Defense Secretary Mark EsperMark EsperMilley and China — what the Senate really needs to know Biden, Trump battle over who's to blame for Afghanistan Overnight Defense: Pentagon chief defends Milley after Trump book criticism | Addresses critical race theory | Top general says Taliban has 'strategic momentum' in war MORE said Wednesday he does not support invoking a law that would allow President TrumpDonald TrumpUN meeting with US, France canceled over scheduling issue Trump sues NYT, Mary Trump over story on tax history McConnell, Shelby offer government funding bill without debt ceiling MORE to use the U.S. military for domestic law enforcement amid nationwide protests surrounding the death of George Floyd.
Esper's remarks represent a break with the president, who has threatened to deploy active-duty troops to quash protests if governors do not “dominate” the demonstrators.
"I've always believed and continue to believe that the National Guard is best suited for performing domestic support to civil authorities in these situations in support of local law enforcement," Esper said at a news conference Wednesday.
"I say this not only as secretary of Defense, but also as a former soldier and a former member of the National Guard, the option to use active-duty forces in a law enforcement role should only be used as a matter of last resort and only in the most urgent and dire of situations," he added. "We are not in one of those situations now. I do not support invoking the Insurrection Act."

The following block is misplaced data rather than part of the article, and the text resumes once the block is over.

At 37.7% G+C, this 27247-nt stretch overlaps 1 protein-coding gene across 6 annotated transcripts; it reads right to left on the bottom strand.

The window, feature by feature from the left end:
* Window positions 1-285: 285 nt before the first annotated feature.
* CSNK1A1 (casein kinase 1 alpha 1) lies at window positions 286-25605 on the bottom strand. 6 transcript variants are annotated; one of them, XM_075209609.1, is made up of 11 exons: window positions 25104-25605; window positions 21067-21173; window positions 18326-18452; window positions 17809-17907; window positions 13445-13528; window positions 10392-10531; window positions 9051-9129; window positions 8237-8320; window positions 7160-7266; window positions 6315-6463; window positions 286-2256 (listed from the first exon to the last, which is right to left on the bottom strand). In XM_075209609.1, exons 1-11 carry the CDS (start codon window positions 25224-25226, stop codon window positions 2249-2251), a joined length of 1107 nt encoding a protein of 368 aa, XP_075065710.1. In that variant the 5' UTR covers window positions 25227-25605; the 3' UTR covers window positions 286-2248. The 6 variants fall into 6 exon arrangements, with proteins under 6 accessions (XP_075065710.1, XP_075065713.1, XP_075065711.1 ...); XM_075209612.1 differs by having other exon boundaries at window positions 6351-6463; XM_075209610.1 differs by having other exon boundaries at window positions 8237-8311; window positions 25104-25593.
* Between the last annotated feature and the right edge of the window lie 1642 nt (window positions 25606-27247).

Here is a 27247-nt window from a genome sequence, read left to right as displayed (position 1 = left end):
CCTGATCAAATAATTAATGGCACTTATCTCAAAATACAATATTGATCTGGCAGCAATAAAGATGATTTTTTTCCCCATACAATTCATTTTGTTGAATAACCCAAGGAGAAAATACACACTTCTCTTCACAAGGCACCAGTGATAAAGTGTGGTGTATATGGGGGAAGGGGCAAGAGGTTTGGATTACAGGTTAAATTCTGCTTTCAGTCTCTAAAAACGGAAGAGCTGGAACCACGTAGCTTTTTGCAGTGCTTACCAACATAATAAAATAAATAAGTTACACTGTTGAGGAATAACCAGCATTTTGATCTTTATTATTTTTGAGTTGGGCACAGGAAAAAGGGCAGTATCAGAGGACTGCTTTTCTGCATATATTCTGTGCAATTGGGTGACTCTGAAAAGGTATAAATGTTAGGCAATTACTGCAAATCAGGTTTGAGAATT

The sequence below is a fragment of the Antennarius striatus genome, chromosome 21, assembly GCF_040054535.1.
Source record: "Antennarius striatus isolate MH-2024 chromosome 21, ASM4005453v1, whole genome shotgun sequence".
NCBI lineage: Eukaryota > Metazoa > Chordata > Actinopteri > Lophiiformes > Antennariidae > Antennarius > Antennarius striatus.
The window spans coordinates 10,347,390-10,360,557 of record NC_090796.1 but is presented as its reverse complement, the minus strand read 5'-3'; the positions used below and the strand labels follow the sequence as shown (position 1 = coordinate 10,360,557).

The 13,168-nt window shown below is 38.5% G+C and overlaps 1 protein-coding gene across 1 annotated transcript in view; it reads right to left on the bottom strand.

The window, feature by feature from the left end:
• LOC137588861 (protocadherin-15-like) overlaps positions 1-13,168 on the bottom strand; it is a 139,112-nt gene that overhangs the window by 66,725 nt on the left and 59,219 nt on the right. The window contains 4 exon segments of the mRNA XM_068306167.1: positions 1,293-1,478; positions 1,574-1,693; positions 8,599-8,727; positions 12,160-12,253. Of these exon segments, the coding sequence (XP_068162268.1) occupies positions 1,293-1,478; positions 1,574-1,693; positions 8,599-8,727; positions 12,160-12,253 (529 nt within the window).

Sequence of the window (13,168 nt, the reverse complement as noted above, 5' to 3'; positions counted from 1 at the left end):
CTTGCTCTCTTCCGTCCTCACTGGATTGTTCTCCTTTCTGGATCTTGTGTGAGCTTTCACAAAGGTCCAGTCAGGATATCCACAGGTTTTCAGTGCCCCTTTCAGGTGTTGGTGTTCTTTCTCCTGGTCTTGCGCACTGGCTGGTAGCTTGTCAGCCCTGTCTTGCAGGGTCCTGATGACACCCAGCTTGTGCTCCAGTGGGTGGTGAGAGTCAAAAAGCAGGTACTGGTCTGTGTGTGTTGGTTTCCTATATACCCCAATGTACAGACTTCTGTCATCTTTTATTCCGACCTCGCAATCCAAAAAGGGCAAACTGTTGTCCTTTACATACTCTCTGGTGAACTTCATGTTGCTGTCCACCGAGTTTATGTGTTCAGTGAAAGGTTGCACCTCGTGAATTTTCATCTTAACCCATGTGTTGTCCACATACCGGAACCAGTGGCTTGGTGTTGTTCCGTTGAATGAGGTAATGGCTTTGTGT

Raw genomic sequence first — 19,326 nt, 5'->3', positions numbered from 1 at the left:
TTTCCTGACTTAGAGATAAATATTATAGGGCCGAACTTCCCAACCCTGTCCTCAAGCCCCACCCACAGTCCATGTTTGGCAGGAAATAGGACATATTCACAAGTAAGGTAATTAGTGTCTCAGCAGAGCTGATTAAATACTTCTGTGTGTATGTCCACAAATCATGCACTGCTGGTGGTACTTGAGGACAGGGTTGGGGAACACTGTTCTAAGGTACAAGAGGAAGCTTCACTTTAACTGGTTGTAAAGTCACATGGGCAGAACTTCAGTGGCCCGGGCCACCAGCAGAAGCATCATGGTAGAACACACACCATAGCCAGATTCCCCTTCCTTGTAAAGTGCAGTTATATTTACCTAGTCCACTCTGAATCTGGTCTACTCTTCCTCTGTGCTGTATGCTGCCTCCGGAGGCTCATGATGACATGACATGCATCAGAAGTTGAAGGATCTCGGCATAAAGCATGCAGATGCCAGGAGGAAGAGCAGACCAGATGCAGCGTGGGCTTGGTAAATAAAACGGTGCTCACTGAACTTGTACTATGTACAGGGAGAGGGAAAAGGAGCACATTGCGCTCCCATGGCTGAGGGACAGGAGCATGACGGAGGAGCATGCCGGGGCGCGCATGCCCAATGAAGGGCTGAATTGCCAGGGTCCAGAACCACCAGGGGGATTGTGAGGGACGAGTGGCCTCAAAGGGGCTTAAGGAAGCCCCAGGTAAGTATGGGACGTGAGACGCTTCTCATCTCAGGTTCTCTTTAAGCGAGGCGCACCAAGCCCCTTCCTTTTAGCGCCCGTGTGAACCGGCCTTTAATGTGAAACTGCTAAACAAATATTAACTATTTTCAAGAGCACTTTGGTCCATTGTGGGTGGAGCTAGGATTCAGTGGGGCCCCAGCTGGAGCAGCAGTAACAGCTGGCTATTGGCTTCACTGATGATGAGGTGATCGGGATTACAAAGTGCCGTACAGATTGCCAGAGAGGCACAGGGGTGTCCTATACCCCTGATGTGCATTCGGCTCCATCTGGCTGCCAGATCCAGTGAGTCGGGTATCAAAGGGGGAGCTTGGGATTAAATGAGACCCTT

Protests have spread nationwide since last week when Floyd was killed in Minneapolis police custody after an officer knelt on his neck for more than eight minutes. Some of the protests have turned violent or taken place amid looting.
As of Tuesday, governors in 28 states, as well as the District of Columbia, activated their National Guards to help with crowd control, with the National Guard Bureau saying Tuesday that 20,400 soldiers were responding to “civil unrest.”
The U.S. military is generally banned from conducting law enforcement on U.S. soil, but the 1807 Insurrection Act can override that prohibition. It was last used in 1992 by former President George H.W. Bush at the request of California’s governor to quell the Rodney King riots.
Esper’s comments in opposition to using the Insurrection Act come after the Pentagon confirmed that several active-duty Army units have been sent to the D.C. region and are on standby to enter the capital if deemed necessary.
In a statement Tuesday night, chief Pentagon spokesman Jonathan Hoffman said an infantry battalion from Fort Bragg, N.C., a military police brigade from Fort Bragg and a military police battalion from Fort Drum, N.Y., are “postured on military bases in the National Capital Region but are not in Washington DC.”
The combined 1,600 troops "are on heightened alert status but remain under Title X authority and are not participating in defense support to civil authority operations,” he added.